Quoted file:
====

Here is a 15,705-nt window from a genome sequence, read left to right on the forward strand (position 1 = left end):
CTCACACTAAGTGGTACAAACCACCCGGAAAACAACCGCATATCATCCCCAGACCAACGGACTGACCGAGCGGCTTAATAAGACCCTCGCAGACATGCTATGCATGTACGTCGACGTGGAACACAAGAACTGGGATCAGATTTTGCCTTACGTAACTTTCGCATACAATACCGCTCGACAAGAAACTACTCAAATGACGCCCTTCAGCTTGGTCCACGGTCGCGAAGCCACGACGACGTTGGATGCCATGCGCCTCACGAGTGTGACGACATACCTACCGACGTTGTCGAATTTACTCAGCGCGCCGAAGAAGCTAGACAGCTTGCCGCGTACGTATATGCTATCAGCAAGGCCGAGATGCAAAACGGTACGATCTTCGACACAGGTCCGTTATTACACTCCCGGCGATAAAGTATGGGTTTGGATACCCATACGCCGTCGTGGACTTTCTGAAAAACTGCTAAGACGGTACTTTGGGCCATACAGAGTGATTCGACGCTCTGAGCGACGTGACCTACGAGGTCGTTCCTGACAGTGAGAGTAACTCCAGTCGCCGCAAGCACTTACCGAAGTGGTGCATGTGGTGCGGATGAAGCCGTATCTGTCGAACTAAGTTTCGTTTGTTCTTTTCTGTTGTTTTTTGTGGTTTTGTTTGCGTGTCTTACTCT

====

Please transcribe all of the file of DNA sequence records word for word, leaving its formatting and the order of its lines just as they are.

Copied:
Here is a 15,705-nt window from a genome sequence, read left to right on the forward strand (position 1 = left end):
CTCACACTAAGTGGTACAAACCACCCGGAAAACAACCGCATATCATCCCCAGACCAACGGACTGACCGAGCGGCTTAATAAGACCCTCGCAGACATGCTATGCATGTACGTCGACGTGGAACACAAGAACTGGGATCAGATTTTGCCTTACGTAACTTTCGCATACAATACCGCTCGACAAGAAACTACTCAAATGACGCCCTTCAGCTTGGTCCACGGTCGCGAAGCCACGACGACGTTGGATGCCATGCGCCTCACGAGTGTGACGACATACCTACCGACGTTGTCGAATTTACTCAGCGCGCCGAAGAAGCTAGACAGCTTGCCGCGTACGTATATGCTATCAGCAAGGCCGAGATGCAAAACGGTACGATCTTCGACACAGGTCCGTTATTACACTCCCGGCGATAAAGTATGGGTTTGGATACCCATACGCCGTCGTGGACTTTCTGAAAAACTGCTAAGACGGTACTTTGGGCCATACAGAGTGATTCGACGCTCTGAGCGACGTGACCTACGAGGTCGTTCCTGACAGTGAGAGTAACTCCAGTCGCCGCAAGCACTTACCGAAGTGGTGCATGTGGTGCGGATGAAGCCGTATCTGTCGAACTAAGTTTCGTTTGTTCTTTTCTGTTGTTTTTTGTGGTTTTGTTTGCGTGTCTTACTCT